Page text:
Monday, November 13, 2006

A Probabilistic Approach to Identify Soil Textural and Structural Input Variables for the Estimation of Saturated Hydraulic Conductivity.

Allan Lilly, Macaulay Land Use Research Institute, Craigiebuckler, AB15 8QH, Aberdeen, United Kingdom, Attila Nemes, USDA, Beltsville, MD 20705, Walter Rawls, USDA-ARS, Beltsville, MD 20705, and Yakov Pachepsky, USDA/ARS/BA/ANRI/ESML, Beltsville, MD 20705.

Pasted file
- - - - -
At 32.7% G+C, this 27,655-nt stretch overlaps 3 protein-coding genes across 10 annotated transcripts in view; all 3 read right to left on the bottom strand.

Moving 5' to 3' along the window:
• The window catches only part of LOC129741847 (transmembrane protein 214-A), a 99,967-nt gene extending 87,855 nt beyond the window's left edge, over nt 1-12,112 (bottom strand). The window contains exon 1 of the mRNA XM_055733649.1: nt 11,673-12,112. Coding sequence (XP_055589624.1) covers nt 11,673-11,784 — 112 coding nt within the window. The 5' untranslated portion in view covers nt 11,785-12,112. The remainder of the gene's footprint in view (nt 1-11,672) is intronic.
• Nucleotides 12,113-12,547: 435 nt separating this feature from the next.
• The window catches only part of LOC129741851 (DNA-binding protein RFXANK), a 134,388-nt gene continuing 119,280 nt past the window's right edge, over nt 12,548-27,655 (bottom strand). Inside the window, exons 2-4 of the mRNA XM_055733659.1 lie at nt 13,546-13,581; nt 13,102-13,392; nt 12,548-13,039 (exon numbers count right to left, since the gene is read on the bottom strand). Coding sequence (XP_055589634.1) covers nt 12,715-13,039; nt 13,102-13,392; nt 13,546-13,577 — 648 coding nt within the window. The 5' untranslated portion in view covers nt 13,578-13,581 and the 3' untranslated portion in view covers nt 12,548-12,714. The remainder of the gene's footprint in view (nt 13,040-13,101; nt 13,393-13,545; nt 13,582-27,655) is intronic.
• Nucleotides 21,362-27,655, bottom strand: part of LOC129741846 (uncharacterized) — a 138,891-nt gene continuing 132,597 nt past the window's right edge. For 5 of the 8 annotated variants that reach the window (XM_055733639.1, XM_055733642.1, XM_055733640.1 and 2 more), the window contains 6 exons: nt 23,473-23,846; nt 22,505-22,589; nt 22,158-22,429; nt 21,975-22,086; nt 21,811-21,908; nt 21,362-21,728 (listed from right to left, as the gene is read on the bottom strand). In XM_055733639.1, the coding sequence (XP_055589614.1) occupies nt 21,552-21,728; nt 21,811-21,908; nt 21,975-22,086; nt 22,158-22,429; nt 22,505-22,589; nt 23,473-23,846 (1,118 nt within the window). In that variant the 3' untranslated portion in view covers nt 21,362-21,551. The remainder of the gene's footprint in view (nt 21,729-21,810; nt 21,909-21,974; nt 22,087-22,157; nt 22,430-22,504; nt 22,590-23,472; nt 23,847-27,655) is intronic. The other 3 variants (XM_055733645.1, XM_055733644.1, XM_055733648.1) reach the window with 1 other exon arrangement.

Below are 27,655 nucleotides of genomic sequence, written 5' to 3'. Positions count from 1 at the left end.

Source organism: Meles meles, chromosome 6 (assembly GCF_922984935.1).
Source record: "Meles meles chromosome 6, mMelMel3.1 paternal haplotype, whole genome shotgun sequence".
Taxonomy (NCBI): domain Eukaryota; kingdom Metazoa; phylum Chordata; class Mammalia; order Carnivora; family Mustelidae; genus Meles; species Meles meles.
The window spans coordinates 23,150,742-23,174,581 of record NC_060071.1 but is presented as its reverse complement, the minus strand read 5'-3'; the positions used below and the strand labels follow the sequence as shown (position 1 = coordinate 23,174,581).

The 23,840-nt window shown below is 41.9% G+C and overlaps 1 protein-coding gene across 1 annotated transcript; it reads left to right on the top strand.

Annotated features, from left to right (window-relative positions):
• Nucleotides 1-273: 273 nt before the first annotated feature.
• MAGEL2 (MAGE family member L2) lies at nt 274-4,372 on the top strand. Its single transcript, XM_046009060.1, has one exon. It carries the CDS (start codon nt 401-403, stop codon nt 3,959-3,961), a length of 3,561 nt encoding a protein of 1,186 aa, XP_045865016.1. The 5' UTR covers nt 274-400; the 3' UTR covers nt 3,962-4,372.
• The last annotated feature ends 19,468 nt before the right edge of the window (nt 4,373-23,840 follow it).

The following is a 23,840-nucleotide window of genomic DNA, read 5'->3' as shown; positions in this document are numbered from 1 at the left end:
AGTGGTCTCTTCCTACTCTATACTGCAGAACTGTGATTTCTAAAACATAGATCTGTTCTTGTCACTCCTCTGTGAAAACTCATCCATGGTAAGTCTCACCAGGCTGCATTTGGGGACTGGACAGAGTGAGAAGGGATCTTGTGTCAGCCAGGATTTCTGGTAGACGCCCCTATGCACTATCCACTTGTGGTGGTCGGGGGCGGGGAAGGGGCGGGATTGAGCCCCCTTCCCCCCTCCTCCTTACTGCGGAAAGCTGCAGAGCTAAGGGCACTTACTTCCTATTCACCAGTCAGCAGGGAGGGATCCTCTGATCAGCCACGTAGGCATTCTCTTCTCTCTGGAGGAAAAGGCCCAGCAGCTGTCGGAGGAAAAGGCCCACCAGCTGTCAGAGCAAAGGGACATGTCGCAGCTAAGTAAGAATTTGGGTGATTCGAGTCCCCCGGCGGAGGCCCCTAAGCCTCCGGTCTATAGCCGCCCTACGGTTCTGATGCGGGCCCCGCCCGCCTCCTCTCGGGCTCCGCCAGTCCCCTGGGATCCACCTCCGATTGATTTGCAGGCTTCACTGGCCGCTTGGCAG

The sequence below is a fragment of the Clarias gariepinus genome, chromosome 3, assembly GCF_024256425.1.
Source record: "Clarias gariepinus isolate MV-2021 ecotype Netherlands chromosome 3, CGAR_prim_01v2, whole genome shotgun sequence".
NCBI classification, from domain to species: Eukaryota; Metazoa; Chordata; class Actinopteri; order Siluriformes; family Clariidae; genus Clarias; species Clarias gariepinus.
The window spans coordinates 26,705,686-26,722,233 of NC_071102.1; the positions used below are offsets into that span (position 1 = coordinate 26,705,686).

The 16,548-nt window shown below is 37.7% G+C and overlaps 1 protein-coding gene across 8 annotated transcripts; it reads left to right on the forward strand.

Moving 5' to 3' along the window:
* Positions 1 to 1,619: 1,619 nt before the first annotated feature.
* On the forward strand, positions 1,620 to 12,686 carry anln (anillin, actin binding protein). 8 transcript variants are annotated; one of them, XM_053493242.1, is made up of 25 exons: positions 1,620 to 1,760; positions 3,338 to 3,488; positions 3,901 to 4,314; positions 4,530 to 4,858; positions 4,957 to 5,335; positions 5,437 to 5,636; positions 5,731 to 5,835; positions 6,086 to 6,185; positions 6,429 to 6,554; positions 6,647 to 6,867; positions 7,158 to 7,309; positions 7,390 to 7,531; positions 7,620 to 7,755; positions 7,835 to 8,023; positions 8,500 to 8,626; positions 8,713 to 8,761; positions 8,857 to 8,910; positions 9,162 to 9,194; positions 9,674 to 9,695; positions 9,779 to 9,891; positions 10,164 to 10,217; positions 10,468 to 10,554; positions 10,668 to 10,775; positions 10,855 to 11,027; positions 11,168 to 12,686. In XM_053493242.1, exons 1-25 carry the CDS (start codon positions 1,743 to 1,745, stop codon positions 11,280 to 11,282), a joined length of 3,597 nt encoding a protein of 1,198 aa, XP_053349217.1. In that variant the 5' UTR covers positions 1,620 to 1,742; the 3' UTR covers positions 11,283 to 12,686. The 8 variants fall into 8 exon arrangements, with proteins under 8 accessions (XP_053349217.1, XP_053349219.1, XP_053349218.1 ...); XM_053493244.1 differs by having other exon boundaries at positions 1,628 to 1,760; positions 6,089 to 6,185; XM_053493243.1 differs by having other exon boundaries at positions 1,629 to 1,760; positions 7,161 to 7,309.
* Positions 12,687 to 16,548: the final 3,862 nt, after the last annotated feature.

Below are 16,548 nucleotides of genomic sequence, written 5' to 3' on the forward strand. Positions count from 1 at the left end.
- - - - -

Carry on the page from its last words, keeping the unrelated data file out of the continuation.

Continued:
Soil structure is known to have significant impact on soil hydraulic properties, but is rarely represented directly in soil hydraulic PTFs. Most PTFs use input parameters that are indirectly related to soil structure. However, morphological descriptions of soil structure are often routinely collected during field sampling and represent an underutilized resource. No clear recommendation exists on what structural indicators might be the most significant in relation to the estimation of soil hydraulic properties. We used regression trees to examine, which types of soil texture- and structure-related data provide the most useful information towards estimating soil hydraulic properties. We coupled the regression tree technique with ‘bagging’; meaning that alternative realizations of the input data set were generated. Two hundred realizations have been generated from a European data set (N=502) using randomized subset selection. In each case, samples not selected for tree development were used to test the performance of the tree models. Input variables were: the representation of any of 7 ped-size classes; the orientation of any structural cracks; classification of apedal soils; top/subsoil distinction; USDA texture classes; sand, silt and clay content, bulk density, and organic matter content. The probability of appearance of input attributes at the branch splits, and their split values were evaluated. We developed additional tree models after systematically eliminating groups of the above input information. Routinely collected morphological data were efficient in estimating saturated hydraulic conductivity, and could eventually be used to replace lab measured input data.